|August 6th, 2004|
Tuning the Nanoworld
New Methods for Calculating and Controlling the Electronics of Nanostructures
Miniature photovoltaics, quantum computers no bigger than sugar cubes, dot-sized iPods: as Berkeley Lab researchers learn to control the electronic properties of nanostructures, science fiction comes ever closer to reality.
Existing calculation methods can handle very small collections of atoms, like a molecule, or very large collections, as in bulk materials. In between — say, the few hundred to a million atoms in a nanostructure — calculations run into problems.
“One would like to use ab initio methods, which start by simply inputting a few atomic numbers and deriving the properties and behavior of the system directly,” says Lin-Wang Wang of the Computational Research Division (CRD). Alas, “anything larger than a single helium atom necessarily involves simplifications and approximations.”
For small systems physicists use a technique called local density approximation (LDA), calculating electron charge density in specific regions of a sample. But when dealing with a thousand-atom nano-structure, says Wang, “even with LDA you could spend months.”
So he and his colleagues in CRD’s Scientific Computing Group and NERSC developed a hybrid: they use LDA to determine the charge density in one small region of a crystal, then by “charge patching” extend the charge density to the entire nanosystem.
Some additional math is required, like approximating surface charge states and calculating the bonds among interior atoms. Once that’s done, LDA determines the charge “motifs” around a number of representative atoms, and the calculation is extended to the entire nanostructure via charge patching. A final step, the so-called “folded spectrum” technique developed previously by Wang, calculates the band gaps.
“The charge-patching method allows us to model thousand-atom structures with ab initio accuracy in about one hour, with the help of the Seaborg supercomputer at NERSC,” says Wang. “This gives us unprecedented power to predict the electronic and optical properties of a given nanostructure.”
Recently the new technique was applied to a novel set of branching nanostructures created in the laboratory of Paul Alivisatos of the Materials Sciences Division.
Building branched nanostructures
“We had previously found a way to create tetrapods” — a structure with four branching “feet” or arms — “of a single semiconductor material, cadmium telluride, simply by varying the crystal phase,” says Delia Milliron, a graduate student in the Alivisatos laboratory.
Cadmium and tellurium atoms in high concentration crystallize in a cubic structure, while at low concentration the compound grows in a hexagonal structure. The two kinds of crystal are otherwise similar, with each atom bonding to four others. “Between no branching and excessive branching there’s a fine point where the tetrapods form nicely,” says Steve Hughes, another graduate student on the project.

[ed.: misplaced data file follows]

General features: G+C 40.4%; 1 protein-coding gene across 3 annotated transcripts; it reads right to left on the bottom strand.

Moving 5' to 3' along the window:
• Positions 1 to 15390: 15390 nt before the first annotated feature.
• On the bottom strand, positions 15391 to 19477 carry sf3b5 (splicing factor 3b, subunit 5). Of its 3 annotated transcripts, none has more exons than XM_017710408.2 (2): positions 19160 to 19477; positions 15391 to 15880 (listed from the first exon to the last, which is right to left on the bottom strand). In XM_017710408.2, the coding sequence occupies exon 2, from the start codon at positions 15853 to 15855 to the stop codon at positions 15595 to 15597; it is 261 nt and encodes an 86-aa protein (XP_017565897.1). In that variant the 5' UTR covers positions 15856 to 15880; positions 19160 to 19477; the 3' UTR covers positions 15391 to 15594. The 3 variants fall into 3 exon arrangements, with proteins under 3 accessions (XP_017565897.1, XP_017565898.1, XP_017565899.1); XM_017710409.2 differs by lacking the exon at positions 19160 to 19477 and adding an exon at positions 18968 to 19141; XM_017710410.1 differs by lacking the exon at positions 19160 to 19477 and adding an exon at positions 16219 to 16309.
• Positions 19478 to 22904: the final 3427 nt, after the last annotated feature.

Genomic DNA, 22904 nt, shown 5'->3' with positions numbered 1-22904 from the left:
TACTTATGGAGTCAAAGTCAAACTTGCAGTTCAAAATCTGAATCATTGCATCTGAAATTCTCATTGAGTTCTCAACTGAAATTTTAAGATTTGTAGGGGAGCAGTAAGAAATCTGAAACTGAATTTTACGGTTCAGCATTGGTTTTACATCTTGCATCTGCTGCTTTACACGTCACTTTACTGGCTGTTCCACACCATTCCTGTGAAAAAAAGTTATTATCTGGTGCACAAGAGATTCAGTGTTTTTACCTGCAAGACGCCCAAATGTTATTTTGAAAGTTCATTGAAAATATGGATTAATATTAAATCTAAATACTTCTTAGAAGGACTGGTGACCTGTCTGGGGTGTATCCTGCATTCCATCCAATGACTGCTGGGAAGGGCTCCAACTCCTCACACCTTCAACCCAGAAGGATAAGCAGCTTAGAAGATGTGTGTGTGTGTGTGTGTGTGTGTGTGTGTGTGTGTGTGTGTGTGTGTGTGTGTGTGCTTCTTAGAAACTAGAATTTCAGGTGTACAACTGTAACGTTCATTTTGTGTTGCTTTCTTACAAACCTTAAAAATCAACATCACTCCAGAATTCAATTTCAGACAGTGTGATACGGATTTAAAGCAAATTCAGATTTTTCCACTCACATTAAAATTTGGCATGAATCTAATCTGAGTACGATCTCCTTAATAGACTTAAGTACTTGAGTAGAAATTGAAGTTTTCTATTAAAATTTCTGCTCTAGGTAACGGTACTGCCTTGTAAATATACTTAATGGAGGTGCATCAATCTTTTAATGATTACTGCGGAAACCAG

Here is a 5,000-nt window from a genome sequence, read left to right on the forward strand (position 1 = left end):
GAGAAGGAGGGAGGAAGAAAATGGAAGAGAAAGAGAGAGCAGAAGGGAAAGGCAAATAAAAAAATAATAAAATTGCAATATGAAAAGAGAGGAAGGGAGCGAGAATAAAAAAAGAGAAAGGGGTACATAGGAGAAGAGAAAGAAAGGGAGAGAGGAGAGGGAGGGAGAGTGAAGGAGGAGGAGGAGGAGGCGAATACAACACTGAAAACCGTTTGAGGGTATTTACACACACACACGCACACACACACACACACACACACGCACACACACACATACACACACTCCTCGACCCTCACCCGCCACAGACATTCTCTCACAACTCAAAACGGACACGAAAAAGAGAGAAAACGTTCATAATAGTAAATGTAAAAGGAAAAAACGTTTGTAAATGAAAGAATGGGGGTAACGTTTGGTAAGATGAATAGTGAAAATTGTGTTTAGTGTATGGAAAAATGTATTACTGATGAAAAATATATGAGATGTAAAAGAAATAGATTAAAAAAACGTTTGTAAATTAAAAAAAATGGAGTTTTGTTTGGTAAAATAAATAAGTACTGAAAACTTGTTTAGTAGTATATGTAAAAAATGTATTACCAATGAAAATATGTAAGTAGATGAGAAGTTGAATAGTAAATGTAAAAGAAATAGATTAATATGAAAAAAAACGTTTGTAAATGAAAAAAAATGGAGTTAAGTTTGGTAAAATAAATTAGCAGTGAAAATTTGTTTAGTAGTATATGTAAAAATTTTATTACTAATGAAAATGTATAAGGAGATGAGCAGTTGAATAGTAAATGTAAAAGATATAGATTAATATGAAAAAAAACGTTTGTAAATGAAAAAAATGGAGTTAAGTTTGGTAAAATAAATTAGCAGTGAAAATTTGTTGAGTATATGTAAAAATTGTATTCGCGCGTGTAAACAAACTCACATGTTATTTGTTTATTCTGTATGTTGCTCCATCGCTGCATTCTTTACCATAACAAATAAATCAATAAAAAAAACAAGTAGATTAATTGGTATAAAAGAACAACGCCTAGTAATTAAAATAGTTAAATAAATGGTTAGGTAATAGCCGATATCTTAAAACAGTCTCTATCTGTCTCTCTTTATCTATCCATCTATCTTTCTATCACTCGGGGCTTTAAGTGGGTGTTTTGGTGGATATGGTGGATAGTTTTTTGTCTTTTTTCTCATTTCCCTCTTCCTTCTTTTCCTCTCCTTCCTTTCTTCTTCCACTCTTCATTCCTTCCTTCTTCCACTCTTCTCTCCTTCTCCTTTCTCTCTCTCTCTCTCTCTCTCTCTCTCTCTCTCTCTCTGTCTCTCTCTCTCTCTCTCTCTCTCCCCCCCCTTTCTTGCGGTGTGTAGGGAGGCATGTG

Says Milliron, “It occurred to us that for electronic purposes we might be able to make branching structures from more than one kind of material.” The group used cadmium, selenium, tellurium, sulfur, and other constituents. “Once you have two materials, the branching possibilities increase enormously.”
A structure begins with a quantum dot, described by post-doctoral fellow Yi Cui as “a conglomeration of a few hundreds or thousands of atoms in which it’s possible to control a single electron.” The dot is made to sprout four arms of the same or a different compound.
The arms can be lengthened into nanorods containing segments of different compounds; these in turn can be induced to branch into separate rods of the same or a different compound. Electronic properties depend on the compounds involved, how they are joined, the number and arrangement of their atoms, and their proximity to other structures. “Once we had developed a rich set of structures,” says Milliron, “it was time to bring in the Computational Research Division.”
“In this case,” Wang says, “once they had synthesized the different shapes using legs and dots of different materials, we helped them figure out what they might be good for.” Nanoscale photovoltaics, quantum computers, and ultrafast transistors were among the possibilities. “In the future, by modeling a proposed system in advance, we could help decide what’s possible and how to control their results.”
“Colloidal nanocrystal hetero-structures with linear and branched topology,” by Delia Milliron, Steven Hughes, Yi Cui, Liberato Manna, Jingbo Li, Lin-Wang Wang, and Paul Alivisatos, appeared in the July 8, 2004 issue of Nature.
Birgeneau Named Ninth Berkeley Chancellor
The University of California Regents have named University of Toronto president Robert J. Birgeneau to be the ninth UC Berkeley chancellor, replacing Robert Berdahl, who is retiring. Birgeneau, 62, a native Canadian who earned his Ph.D. in physics from Yale University, is a former dean of science at the Massachusetts Institute of Technology, where he still maintains a research laboratory. He is internationally renowned for his prize-winning studies in solid state physics, and is an outspoken advocate for diversity and equity in the academic community.
“I genuinely believe that the University of California at Berkeley is simply the very best public teaching and research university in the world, and my responsibility as chancellor will be to ensure that that remains true,” Birgeneau said in a press conference following the announcement of his appointment by UC President Robert Dynes.
Dynes, who worked with Birgeneau at AT&T Bell Laboratories in New Jersey and has remained a personal friend, was effusive in praising his fellow Canadian physicist.
“Everything Bob Birgeneau has done has prepared him to be chancellor of UC Berkeley,” Dynes said. “He is a distinguished scientist of the highest academic caliber, known internationally as a leader in his field. He is a compassionate and courageous man who possesses a deep commitment to social equity and to the social responsibilities of a public university. He also is one of the mostly highly sought-after leaders in higher education today, and we are extremely proud to be bringing him to the University of California.”